There’s been an interesting lawsuit filed in Florida. The father of a woman killed by an allegedly drunk driving law student (who also died in the crash) is suing the driver’s law school for allowing the kid to get liquored up at the school’s “Barrister’s Ball.”
We’ve done a fair amount of stories about drunken shenanigans taking place at these Barrister’s Balls (or law school proms) at law schools across the country. It really makes for a perfect Above the Law story: take booze, add law students, mix with camera phones, and the thing writes itself.
But usually people don’t end up dead. The only thing a Barrister’s Ball is supposed to kill is your Google footprint. Then again, usually there isn’t a (cough, cough) intervening cause between the Ball and the ride home…
Amy Lopez, Germania Huntington and Shawn Huntington burned to death in the crash, as did the drunk law student, Anwar Janania, Lopez’s father claims in Miami-Dade County Court.
He sued St. Thomas University, which threw the bash…
“On March 17, 2012, Janania became visibly and noticeably intoxicated at the St. Thomas Law School Barrister’s ball. Administration and/or representatives of St. Thomas knew or should have known of Mr. Janania’s past issue with the alcohol and his current intoxication yet St. Thomas administration and/or representatives made no effort to prevent Mr. Janania from leaving the ball and driving his vehicle in his drunken state.
I mean, if St. Thomas isn’t going to check if students are visibly intoxicated before they matriculate to law school, why would they check on them as they leave a party? But I digress.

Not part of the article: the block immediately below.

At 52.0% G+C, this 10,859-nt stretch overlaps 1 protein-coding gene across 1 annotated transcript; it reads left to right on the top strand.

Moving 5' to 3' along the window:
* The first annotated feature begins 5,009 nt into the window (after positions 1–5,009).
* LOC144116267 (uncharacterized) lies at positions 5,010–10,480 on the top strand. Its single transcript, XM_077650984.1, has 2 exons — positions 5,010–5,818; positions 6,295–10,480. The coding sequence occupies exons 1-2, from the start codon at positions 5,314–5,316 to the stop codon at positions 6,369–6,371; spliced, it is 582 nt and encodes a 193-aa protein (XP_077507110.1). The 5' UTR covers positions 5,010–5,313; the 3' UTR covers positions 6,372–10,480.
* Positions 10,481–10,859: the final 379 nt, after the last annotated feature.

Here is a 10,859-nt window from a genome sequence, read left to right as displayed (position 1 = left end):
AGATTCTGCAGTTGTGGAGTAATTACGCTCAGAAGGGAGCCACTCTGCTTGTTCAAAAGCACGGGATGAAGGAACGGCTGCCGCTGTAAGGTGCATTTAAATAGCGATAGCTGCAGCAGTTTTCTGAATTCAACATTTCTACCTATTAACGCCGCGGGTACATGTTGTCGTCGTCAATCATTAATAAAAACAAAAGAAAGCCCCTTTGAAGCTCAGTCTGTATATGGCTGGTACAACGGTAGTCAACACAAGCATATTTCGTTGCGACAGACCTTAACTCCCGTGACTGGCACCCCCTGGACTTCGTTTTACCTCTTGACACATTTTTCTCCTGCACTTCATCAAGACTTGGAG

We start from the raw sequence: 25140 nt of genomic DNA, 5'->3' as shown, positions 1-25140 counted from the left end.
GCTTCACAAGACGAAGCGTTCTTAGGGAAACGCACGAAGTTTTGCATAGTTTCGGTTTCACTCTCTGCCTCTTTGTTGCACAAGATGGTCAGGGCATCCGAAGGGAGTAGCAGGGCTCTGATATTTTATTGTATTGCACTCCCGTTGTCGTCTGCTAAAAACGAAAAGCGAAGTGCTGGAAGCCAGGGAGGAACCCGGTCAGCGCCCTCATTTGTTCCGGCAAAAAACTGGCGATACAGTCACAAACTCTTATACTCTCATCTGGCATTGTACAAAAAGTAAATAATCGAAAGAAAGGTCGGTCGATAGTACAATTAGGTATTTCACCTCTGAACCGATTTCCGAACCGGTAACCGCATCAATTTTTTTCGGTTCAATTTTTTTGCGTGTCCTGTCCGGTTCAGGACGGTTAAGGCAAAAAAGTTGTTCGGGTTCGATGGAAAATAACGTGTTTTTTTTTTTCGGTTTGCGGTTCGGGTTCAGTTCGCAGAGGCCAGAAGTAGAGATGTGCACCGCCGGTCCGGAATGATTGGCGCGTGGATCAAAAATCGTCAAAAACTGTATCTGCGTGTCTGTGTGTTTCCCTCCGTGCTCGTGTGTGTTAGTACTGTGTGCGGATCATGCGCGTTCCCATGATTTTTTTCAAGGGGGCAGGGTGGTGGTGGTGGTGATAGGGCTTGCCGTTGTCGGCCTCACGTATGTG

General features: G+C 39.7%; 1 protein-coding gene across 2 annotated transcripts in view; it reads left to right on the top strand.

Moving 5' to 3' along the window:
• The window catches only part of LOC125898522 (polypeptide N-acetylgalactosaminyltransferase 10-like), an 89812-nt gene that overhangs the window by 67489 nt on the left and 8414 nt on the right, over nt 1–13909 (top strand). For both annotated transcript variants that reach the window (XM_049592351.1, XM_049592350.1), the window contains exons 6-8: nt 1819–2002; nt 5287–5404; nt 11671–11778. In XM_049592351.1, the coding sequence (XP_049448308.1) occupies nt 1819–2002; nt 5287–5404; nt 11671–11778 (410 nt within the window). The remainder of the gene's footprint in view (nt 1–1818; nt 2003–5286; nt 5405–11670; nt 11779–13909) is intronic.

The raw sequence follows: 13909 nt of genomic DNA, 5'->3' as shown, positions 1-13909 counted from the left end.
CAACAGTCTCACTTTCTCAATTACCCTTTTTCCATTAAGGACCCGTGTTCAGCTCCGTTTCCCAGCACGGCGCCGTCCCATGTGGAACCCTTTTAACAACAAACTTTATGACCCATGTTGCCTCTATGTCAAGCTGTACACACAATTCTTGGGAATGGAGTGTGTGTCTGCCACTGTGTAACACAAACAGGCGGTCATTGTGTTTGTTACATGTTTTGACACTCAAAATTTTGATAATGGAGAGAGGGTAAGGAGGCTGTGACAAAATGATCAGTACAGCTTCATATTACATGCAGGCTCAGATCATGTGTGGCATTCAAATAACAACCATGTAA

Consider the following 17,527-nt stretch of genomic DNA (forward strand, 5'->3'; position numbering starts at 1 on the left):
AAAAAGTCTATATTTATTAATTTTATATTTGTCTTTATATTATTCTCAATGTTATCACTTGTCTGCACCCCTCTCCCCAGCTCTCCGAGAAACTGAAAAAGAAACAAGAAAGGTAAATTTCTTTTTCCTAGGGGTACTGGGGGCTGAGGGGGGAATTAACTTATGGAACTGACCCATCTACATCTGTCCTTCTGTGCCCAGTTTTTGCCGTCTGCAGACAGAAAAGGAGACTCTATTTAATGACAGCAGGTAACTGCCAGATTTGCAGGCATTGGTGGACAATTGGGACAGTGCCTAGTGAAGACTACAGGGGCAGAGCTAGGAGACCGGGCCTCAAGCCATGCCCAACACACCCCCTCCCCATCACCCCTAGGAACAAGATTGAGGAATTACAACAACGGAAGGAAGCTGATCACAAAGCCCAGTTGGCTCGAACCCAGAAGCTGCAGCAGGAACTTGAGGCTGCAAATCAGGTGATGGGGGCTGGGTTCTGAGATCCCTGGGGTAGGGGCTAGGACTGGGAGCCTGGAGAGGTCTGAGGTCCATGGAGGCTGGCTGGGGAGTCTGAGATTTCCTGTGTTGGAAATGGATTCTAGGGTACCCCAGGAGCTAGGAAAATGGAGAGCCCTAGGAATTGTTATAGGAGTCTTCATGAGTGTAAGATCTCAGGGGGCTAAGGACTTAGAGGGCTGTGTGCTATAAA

I suppose you can understand when grieving parents look for somebody to blame for their incomparable loss. But I don’t see how an everyday open bar opens you up to liability, especially since St. Thomas is only one of the defendants in this lawsuit. The other defendant is the strip club the guy went to after the Barrister’s Ball.
“Janania then drove his 2010 Volvo to the ‘strip club’ known as Scarlett’s Cabaret in Hallandale, where he entered the club in a drunken state and proceeded to become even more intoxicated.”
Lopez claims Janania was a regular customer at Scarlett’s, where he regularly drank “excessive amounts of alcoholic beverages, which placed Scarlett’s Cabaret staff on notice of Janania’s alcoholism.”
He claims Scarlett’s continued to serve Janania drinks “in the early hours of March 18, 2102,” though he was “visibly and excessively intoxicated.”
Ladies and Gentlemen, I present you Scarlett’s Cabaret, an establishment that will probably be mentioned 1,000 times in St. Thomas’s motion to dismiss. Though, I guess that gets into the question of whether or not it was foreseeable that an allegedly liquored up St. Thomas law student would eventually end up at a strip club.
Maybe next year St. Thomas should just bring the strippers to the Barrister’s Ball? Oh, and have everybody sign up for Uber when they purchase their tickets.
Law School Blamed for Fatal Crash [Courthouse News Service]